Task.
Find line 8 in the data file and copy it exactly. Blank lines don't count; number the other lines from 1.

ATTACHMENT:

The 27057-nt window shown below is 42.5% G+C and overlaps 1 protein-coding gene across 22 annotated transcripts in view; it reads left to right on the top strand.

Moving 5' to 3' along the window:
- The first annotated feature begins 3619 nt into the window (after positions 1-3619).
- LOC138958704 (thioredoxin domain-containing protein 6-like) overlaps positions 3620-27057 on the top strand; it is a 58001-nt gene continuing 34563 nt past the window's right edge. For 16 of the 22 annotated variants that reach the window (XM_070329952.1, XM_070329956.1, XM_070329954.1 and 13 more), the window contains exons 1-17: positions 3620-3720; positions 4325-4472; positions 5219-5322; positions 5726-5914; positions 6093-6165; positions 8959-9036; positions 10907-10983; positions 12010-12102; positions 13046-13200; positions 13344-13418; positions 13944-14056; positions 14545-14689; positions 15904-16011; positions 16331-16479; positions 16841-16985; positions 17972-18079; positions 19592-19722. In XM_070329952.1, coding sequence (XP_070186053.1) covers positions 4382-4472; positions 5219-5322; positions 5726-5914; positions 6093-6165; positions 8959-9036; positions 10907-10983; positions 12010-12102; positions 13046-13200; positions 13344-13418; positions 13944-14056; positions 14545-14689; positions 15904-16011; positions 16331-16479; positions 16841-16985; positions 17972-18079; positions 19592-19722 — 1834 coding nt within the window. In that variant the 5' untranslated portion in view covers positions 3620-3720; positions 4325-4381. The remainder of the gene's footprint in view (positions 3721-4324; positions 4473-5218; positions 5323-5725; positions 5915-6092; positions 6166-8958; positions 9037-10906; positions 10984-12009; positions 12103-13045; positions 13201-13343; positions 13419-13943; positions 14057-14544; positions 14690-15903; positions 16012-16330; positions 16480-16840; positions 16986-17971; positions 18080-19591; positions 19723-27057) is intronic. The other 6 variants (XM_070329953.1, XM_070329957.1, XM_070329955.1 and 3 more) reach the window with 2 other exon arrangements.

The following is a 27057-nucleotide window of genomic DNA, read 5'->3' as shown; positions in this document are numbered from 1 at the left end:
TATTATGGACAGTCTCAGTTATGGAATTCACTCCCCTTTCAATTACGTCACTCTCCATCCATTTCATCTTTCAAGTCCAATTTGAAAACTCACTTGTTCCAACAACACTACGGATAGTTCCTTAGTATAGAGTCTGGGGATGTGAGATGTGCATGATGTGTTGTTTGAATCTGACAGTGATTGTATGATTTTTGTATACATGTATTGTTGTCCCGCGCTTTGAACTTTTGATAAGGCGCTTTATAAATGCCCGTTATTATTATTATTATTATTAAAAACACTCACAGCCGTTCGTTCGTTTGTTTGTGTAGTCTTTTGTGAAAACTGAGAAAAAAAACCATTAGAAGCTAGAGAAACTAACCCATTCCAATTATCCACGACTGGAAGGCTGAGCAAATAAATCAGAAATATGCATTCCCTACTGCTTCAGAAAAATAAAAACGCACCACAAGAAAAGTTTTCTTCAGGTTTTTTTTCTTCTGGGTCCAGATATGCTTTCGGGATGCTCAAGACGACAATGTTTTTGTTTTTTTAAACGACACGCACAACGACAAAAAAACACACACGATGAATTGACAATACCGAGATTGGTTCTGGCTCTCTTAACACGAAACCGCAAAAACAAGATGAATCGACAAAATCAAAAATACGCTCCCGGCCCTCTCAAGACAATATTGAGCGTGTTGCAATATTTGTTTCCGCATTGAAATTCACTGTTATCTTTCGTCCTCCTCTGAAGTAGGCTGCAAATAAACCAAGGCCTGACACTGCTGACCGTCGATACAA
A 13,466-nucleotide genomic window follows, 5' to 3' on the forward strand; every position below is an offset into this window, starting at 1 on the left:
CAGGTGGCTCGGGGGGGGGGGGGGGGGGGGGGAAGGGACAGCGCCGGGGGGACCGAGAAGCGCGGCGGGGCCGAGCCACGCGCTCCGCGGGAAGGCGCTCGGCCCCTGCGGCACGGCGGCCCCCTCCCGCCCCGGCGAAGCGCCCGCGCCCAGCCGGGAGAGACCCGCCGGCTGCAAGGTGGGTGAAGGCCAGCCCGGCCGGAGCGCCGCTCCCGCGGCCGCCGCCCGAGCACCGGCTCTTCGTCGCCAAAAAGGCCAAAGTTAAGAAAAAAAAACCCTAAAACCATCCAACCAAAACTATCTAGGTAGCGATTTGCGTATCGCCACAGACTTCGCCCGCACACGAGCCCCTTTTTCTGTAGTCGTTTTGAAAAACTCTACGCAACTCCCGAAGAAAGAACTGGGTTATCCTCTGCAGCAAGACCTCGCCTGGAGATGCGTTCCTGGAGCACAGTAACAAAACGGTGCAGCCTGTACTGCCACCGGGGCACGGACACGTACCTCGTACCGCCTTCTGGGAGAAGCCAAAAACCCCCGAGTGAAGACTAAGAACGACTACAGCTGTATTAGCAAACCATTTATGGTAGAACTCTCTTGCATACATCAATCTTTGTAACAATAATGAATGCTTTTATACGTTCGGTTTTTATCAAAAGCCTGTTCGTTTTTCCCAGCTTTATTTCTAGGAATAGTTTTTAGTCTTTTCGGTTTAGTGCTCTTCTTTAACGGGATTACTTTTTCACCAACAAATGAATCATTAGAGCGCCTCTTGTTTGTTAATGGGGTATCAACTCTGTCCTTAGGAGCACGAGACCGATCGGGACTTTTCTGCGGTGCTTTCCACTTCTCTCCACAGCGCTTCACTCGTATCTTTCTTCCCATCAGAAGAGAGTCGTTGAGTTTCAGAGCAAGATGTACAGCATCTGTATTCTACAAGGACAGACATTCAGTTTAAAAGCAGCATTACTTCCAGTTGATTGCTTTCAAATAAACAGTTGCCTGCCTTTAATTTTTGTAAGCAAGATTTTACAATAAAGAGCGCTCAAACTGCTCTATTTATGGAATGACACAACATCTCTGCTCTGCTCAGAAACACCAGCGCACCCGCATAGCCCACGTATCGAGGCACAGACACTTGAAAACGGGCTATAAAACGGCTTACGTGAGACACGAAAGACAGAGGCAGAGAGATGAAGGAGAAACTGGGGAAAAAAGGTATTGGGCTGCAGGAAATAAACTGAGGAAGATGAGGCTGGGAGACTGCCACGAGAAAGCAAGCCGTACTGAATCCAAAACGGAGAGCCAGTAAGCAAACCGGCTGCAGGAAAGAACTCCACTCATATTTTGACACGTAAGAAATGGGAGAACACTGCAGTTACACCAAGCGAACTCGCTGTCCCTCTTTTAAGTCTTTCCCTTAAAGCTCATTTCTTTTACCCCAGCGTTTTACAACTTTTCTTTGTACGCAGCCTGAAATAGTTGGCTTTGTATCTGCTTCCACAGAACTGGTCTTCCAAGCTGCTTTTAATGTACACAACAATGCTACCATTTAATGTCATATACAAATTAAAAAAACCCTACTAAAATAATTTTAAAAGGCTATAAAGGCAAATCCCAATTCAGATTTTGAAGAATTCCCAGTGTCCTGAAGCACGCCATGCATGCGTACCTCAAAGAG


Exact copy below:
CAGGTGGCTCGGGGGGGGGGGGGGGGGGGGGGAAGGGACAGCGCCGGGGGGACCGAGAAGCGCGGCGGGGCCGAGCCACGCGCTCCGCGGGAAGGCGCTCGGCCCCTGCGGCACGGCGGCCCCCTCCCGCCCCGGCGAAGCGCCCGCGCCCAGCCGGGAGAGACCCGCCGGCTGCAAGGTGGGTGAAGGCCAGCCCGGCCGGAGCGCCGCTCCCGCGGCCGCCGCCCGAGCACCGGCTCTTCGTCGCCAAAAAGGCCAAAGTTAAGAAAAAAAAACCCTAAAACCATCCAACCAAAACTATCTAGGTAGCGATTTGCGTATCGCCACAGACTTCGCCCGCACACGAGCCCCTTTTTCTGTAGTCGTTTTGAAAAACTCTACGCAACTCCCGAAGAAAGAACTGGGTTATCCTCTGCAGCAAGACCTCGCCTGGAGATGCGTTCCTGGAGCACAGTAACAAAACGGTGCAGCCTGTACTGCCACCGGGGCACGGACACGTACCTCGTACCGCCTTCTGGGAGAAGCCAAAAACCCCCGAGTGAAGACTAAGAACGACTACAGCTGTATTAGCAAACCATTTATGGTAGAACTCTCTTGCATACATCAATCTTTGTAACAATAATGAATGCTTTTATACGTTCGGTTTTTATCAAAAGCCTGTTCGTTTTTCCCAGCTTTATTTCTAGGAATAGTTTTTAGTCTTTTCGGTTTAGTGCTCTTCTTTAACGGGATTACTTTTTCACCAACAAATGAATCATTAGAGCGCCTCTTGTTTGTTAATGGGGTATCAACTCTGTCCTTAGGAGCACGAGACCGATCGGGACTTTTCTGCGGTGCTTTCCACTTCTCTCCACAGCGCTTCACTCGTATCTTTCTTCCCATCAGAAGAGAGTCGTTGAGTTTCAGAGCAAGATGTACAGCATCTGTATTCTACAAGGACAGACATTCAGTTTAAAAGCAGCATTACTTCCAGTTGATTGCTTTCAAATAAACAGTTGCCTGCCTTTAATTTTTGTAAGCAAGATTTTACAATAAAGAGCGCTCAAACTGCTCTATTTATGGAATGACACAACATCTCTGCTCTGCTCAGAAACACCAGCGCACCCGCATAGCCCACGTATCGAGGCACAGACACTTGAAAACGGGCTATAAAACGGCTTACGTGAGACACGAAAGACAGAGGCAGAGAGATGAAGGAGAAACTGGGGAAAAAAGGTATTGGGCTGCAGGAAATAAACTGAGGAAGATGAGGCTGGGAGACTGCCACGAGAAAGCAAGCCGTACTGAATCCAAAACGGAGAGCCAGTAAGCAAACCGGCTGCAGGAAAGAACTCCACTCATATTTTGACACGTAAGAAATGGGAGAACACTGCAGTTACACCAAGCGAACTCGCTGTCCCTCTTTTAAGTCTTTCCCTTAAAGCTCATTTCTTTTACCCCAGCGTTTTACAACTTTTCTTTGTACGCAGCCTGAAATAGTTGGCTTTGTATCTGCTTCCACAGAACTGGTCTTCCAAGCTGCTTTTAATGTACACAACAATGCTACCATTTAATGTCATATACAAATTAAAAAAACCCTACTAAAATAATTTTAAAAGGCTATAAAGGCAAATCCCAATTCAGATTTTGAAGAATTCCCAGTGTCCTGAAGCACGCCATGCATGCGTACCTCAAAGAG